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Last modified: June 21, 2016
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Hiring for effective test teams

I had to put together a test team which made me think about the types of people required and their roles. It’s hard to judge how a candidate will behave in a team during an interview. In future, I will require candidates to take a test to gain insight into their personalities. It can be very easy in a mad rush to fill seats on a test project and to lose sight of the fact that people’s characters can be used as tools for optimum performance. I,ve found that with a little patience and many more interviews, there is always someone better suited than the last person. Disclaimer: I write from personal experience, I’m not formally educated in social, behavioural or human sciences. I will use the words character, nature and personality interchangeably without consideration for the finer differences, as described by above-mentioned fields of study.

This is an over-arching classification and all the personality types can exist in any of the classes. The empirical description of an A-class tester is someone with a passion for testing. They are self-driven, motivated, and do everything they can to further their understanding of testing. They will stick with trusted industry practices when there is chaos, simply because they have experience of the practice adding value. They will try new things in an attempt to better their work. An A-class tester may be driven by career aspirations or a real, consuming interest in testing. A B-class tester doesn’t have the passion of the A-class tester, but he delivers nonetheless. They are competent, reliable team members, with value to add, and a genuine interest in what they do. With the correct leadership they can be inspired into A-class testerhood. This group is often in testing by accident, or because of career growth decisions within an organisation. Coming into testing from a business super-user function, soon to leave testing for a middle management position, or to become a business analyst. The description for these individuals is just-passing-through. It takes extreme commitment and a strong will for this class of tester to become A-class testers.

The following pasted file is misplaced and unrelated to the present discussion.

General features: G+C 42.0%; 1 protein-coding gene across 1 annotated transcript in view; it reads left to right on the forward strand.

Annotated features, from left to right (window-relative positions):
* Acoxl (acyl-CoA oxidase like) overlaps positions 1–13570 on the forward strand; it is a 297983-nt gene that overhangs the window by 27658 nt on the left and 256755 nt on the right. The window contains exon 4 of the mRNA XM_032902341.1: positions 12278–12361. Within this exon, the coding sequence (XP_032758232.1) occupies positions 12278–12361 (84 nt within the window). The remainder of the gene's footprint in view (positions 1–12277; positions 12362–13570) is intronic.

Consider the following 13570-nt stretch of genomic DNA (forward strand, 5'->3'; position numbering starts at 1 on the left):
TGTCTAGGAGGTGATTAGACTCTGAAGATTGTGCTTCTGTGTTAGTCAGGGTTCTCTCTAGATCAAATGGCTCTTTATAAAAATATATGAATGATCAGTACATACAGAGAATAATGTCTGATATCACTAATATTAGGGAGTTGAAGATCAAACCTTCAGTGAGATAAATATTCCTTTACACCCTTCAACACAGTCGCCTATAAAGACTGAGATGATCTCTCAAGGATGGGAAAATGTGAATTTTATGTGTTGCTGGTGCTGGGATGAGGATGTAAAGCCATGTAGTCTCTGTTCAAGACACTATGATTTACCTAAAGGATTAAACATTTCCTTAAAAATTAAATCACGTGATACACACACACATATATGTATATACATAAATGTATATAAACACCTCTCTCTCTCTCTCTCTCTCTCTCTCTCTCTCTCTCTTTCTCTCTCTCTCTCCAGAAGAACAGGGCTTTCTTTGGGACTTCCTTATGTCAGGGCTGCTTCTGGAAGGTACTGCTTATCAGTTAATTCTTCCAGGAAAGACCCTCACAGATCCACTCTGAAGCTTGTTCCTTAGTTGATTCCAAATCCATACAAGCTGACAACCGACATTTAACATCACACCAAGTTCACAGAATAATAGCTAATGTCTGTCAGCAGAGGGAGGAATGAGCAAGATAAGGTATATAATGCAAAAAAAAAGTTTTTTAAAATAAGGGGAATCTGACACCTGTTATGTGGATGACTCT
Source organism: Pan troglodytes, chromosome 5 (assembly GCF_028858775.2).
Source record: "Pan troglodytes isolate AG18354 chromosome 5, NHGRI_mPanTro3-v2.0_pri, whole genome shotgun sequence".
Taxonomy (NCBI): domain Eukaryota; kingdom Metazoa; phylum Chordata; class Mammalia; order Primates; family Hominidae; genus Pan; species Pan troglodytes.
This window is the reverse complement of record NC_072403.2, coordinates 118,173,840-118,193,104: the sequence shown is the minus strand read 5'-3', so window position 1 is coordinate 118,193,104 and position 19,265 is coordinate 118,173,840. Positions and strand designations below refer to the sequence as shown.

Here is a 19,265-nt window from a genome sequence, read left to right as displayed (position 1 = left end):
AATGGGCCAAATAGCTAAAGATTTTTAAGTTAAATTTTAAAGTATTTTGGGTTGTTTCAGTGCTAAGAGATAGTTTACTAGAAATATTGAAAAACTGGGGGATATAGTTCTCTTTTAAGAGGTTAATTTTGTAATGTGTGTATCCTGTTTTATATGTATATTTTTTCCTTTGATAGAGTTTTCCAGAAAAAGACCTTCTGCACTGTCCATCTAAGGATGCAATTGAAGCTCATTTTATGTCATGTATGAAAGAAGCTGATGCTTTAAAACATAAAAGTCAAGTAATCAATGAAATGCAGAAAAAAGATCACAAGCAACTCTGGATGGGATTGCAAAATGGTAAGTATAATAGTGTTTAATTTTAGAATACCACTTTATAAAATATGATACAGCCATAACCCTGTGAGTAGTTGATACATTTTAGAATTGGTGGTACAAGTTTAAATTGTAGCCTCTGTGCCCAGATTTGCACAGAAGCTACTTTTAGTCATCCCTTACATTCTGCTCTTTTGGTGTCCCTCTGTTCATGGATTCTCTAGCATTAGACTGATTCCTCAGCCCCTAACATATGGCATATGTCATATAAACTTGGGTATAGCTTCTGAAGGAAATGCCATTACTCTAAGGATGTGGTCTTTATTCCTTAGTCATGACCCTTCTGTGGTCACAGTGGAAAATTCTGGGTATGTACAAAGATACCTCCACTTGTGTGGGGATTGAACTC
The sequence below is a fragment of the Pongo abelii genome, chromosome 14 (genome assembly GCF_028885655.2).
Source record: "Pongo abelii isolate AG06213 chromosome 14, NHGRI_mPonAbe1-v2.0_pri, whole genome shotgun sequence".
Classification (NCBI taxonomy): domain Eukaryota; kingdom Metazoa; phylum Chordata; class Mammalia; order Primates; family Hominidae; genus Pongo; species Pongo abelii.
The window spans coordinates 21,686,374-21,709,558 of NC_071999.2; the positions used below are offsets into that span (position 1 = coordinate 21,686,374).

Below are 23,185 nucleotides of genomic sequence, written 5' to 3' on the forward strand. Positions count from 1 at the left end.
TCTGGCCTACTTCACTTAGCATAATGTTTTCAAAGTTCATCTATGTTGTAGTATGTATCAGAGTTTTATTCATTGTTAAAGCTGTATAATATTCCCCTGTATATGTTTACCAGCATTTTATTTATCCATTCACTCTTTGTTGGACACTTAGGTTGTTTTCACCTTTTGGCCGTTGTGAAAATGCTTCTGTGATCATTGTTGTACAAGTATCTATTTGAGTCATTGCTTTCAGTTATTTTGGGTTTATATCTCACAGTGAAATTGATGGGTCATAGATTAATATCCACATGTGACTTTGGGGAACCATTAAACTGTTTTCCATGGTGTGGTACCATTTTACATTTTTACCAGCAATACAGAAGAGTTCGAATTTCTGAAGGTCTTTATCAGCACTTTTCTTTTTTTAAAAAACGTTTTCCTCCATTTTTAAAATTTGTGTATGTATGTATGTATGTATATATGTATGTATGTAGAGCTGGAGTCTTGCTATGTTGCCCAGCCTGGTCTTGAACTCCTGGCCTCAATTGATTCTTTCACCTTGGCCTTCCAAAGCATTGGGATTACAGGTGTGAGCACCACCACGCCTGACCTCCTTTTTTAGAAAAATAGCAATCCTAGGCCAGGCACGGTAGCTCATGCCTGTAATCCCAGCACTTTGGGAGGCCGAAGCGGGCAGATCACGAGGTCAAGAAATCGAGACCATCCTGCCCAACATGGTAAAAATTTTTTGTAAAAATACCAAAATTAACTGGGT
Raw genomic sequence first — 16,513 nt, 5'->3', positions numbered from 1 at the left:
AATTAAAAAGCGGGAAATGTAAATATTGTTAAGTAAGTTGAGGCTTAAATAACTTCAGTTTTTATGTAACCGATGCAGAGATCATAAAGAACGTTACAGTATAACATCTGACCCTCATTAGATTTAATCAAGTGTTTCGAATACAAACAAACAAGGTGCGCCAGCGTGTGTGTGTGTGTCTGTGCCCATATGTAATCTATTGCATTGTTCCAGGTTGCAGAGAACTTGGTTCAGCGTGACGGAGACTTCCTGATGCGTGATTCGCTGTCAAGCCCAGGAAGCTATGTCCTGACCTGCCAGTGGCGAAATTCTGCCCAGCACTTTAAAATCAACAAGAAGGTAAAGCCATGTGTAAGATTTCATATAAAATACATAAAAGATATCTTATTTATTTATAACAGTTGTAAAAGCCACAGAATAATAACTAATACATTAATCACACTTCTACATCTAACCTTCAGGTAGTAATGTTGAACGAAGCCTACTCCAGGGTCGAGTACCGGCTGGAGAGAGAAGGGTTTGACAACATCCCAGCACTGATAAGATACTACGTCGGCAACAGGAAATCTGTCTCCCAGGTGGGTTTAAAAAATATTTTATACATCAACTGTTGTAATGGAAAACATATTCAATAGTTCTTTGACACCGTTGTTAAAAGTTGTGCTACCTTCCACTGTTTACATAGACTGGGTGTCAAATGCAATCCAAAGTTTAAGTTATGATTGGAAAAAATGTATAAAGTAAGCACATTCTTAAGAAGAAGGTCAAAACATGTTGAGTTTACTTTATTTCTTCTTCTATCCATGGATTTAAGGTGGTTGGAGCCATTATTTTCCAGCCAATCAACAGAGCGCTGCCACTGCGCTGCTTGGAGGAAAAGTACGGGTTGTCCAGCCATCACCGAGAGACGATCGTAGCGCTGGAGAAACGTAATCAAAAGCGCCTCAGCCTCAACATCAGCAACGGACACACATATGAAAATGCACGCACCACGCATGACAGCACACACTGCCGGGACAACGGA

I want to refer to an article by Lloyd Roden of Grove Consultants. Lloyd discussed 4 types of testers, knowing your team in this framework, and how to get the best out of your team. Included in the article is a test questionnaire to help classify team members it is done after the style of the DISC profile. It is focused on finding good candidates while sifting through resumés. She also wrote an outstanding piece on the classes of testers that I discussed. She has more interesting resources on her blog, including a very clever interview question for testers. Comments, remarks, opinions, and critique in this piece are expressly the view of the author of the piece, and do not necessarily reflect those of the editorial board of Test Focus, its staff or its publishers.

Things like integrity, honesty and responsibility cannot be determined by any of these tests. It’s likely that no person will fall a 100 % into any pigeonhole. There are grey areas, borderline cases and overlaps. If you keep these profiles in mind while selecting team members, know what you are looking for and do some sort of test, the difference in results can be remarkable.